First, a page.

We’d like to think eating healthy is entirely a science, full of absolutes and hard-and-fast rules. That’s just not the case; every body is individual, and even the “experts” disagree on what’s good, what’s bad, and what’s downright tragic. There’s enormous value in the science of nutrition, and how food works in the body. And, at some point, healthy eating becomes an art, a balance between science, personal experience and intuition.
My goal is to marry the science of nutrition with the art of intuitive eating. Check out some of these articles, to learn more about the nutrition end of things. For more details on intuitive eating, emotional eating and other troubled patterns with food, visit this page.
THE ART OF HEALTHY EATING. Is fat bad? Are grains our nemesis? Is salt a killer? Every time we think there’s a definitive, one-size-fits-all answer, the prevailing wisdom shifts. Experts offer this advice: use common sense, and strive for balance. These simple guidelines… (Read full article)
WEEKEND DETOX. Living in the modern world, our bodies can get pretty grubby inside. A weekend detox provides a physical and psychological jump-start to long-term cleansing. Here’s a simple day-by-day plan to guide you through… (Read full article)
SIX SIMPLE FOODS TO SUPPORT YOUR BODY. You can nibble on goji berries, whip up noni juice smoothies and stock your shelves with the latest antioxidant. But if you’re looking for what really works, the best approach is to focus on a handful of simple foods that are rich in protective compounds. Stop weighing and measuring, and just add more of these… (Read full article)
THE ANTI-AGING DIET: Ten foods to help you look and feel younger. You can’t avoid getting older, but the foods you eat play a crucial role in keeping your body healthy and your brain functioning well into your senior years. Researchers and anti-aging experts agree that … (Read full article)
FEED YOUR HEAD: How to protect your brain and prevent Alzheimer’s. It’s typical in aging to lose some sharpness. But Alzheimer’s isn’t inevitable; in many cases, you can prevent it—especially if you start early enough. Specific food and lifestyle approaches…(Read full article)
BLUES BUSTERS: 17 ways to fight depression. It’s so widespread that doctors and researchers have dubbed depression “The common cold of mental illness.” But the right balance of nutrients, combined with lifestyle changes can effectively treat depression, often better than drugs…(Read full article)
SWEET! THE LATEST NEWS ON SUGAR FIXES. Confused by all the “natural” sweeteners on your grocer’s shelves? Here’s the scoop…(Read full article)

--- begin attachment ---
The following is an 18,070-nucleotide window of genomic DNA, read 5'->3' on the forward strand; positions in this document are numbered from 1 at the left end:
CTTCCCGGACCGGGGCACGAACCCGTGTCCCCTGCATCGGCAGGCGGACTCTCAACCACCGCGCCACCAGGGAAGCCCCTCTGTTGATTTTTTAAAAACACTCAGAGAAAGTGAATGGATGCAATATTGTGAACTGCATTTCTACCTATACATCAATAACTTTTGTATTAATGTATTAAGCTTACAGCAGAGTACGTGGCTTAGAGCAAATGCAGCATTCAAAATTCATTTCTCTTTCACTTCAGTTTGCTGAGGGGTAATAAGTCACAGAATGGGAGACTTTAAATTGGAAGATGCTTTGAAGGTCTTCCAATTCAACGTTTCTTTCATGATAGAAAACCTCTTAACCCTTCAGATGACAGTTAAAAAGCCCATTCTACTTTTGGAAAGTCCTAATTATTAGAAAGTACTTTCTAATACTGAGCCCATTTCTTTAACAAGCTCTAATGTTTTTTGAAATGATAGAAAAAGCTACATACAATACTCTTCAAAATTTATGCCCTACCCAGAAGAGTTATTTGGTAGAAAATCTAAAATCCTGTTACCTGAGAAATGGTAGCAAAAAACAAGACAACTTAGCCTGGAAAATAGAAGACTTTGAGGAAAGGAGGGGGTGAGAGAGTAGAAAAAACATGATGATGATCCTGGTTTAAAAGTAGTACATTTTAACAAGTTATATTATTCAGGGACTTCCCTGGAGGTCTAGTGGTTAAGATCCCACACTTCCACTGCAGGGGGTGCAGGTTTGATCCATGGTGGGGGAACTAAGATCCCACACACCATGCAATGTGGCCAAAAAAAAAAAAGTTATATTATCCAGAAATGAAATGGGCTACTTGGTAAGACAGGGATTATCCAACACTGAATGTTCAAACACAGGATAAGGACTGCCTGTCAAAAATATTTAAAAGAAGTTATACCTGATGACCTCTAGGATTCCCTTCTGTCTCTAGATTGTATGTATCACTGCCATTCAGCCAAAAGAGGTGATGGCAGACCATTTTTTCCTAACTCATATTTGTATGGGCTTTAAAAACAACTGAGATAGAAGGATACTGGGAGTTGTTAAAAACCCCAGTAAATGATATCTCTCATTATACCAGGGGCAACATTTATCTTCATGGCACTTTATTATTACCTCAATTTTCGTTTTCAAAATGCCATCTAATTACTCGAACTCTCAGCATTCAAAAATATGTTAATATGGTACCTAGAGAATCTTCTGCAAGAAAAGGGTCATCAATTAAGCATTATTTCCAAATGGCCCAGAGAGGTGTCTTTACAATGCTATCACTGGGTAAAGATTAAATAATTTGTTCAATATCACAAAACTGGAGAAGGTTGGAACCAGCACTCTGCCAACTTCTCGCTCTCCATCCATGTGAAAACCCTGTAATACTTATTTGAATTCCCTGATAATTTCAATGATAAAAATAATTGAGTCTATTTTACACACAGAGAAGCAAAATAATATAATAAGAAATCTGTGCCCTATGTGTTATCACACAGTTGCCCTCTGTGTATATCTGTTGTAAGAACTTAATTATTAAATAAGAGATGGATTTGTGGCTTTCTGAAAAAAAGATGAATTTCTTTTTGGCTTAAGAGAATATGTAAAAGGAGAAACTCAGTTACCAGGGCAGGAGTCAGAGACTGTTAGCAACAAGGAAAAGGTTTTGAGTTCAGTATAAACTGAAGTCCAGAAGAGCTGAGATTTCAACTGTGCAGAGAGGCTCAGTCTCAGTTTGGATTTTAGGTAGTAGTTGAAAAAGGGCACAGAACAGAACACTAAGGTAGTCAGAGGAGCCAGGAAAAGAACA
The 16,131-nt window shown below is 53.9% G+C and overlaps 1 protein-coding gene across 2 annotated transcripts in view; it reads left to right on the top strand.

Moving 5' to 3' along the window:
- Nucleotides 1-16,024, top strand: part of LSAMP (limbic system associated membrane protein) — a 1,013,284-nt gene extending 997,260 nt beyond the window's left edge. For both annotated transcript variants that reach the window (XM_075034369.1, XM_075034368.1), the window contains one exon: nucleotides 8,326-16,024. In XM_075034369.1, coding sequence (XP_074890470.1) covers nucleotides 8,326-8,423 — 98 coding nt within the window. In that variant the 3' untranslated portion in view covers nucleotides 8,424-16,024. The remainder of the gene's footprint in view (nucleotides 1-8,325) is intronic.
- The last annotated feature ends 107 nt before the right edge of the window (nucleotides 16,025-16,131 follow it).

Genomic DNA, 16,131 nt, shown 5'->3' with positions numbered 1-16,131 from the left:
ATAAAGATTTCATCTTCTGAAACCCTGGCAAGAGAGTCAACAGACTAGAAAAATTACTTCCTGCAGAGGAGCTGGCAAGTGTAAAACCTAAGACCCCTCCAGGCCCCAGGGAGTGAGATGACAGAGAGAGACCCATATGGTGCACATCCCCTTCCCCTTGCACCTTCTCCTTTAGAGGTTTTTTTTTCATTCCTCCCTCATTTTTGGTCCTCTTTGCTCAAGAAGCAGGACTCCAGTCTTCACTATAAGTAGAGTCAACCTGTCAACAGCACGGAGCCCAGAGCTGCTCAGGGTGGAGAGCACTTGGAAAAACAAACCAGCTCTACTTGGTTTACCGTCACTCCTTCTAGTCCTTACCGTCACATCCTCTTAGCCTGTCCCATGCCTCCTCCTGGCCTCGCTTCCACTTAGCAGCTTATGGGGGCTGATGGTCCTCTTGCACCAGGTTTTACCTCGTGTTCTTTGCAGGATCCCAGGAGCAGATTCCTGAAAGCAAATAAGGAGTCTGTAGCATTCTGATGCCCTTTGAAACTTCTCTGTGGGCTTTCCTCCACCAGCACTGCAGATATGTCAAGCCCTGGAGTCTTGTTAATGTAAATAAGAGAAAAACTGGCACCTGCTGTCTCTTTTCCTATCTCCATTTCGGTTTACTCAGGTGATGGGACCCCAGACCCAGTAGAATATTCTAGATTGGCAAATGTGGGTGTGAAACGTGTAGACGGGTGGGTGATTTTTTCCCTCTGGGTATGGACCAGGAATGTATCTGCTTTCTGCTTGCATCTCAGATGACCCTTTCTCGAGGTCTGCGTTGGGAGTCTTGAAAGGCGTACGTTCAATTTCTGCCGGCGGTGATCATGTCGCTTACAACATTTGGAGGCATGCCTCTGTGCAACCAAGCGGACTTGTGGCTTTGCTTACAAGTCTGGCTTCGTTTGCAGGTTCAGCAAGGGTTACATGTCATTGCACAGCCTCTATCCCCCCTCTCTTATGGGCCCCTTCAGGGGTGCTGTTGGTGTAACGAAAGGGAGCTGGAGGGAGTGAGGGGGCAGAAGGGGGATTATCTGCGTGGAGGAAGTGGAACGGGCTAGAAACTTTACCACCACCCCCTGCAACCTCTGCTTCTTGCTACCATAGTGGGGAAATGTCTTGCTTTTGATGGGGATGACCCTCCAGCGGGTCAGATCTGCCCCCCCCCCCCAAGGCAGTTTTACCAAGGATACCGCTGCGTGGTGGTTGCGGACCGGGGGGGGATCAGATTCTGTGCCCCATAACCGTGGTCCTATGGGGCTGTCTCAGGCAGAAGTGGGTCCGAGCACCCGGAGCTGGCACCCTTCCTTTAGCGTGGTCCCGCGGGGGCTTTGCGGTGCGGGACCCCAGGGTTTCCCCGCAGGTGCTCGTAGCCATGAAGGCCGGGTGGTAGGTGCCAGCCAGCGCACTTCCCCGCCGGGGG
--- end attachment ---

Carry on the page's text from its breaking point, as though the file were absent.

LOVE-YOUR-HEART FOODS.Twenty years ago, doctors advised patients to use margarine, eat pasta and avoid chocolate; now, we know margarine can kill you faster than butter, pasta increases the risk of heart disease and chocolate is really good for you. So what’s the truth about heart healthy eating? (Read full article)
OIL CHANGE: Choosing the best for your cooking needs. From salad dressings to sauces and stir-fries, oils are an essential part of any chef’s kitchen. But the issue of heating them has become something of a smoking gun. Which oils are safe for cooking? Which should never be heated? Here’s a list of the best and safest oils for every use…(Read full article)
THE NO-PAIN DIET: Foods to fight fibromyalgia. Remember the last time you had the flu? If you have fibromyalgia, that’s how you feel almost every day–but it doesn’t go away. While there’s no cure, dietary changes can make life easier, even pain-free…(Read full article)
HIGH ON ACID? Balance your body’s pH. Chronically acidic blood causes a variety of troubling conditions and illnesses, including fatigue, foggy thinking, weight gain and heartburn. Certain foods can get you back in balance, fast…(Read full article)
WINTER SLIMMING: Seven foods to lighten up. Every winter, a number of animals—bears, squirrels, prairie dogs, some humans—go into hibernation. They burrow into their dens, trees, holes or bulky sweaters, and move as little as possible; metabolism slows, and pounds are carefully guarded. As temperatures warm, some of these species—bears, squirrels and prairie dogs—emerge to joyfully celebrate spring. Other species—certain humans—remain in bulky sweaters for as long as possible…(Read full article)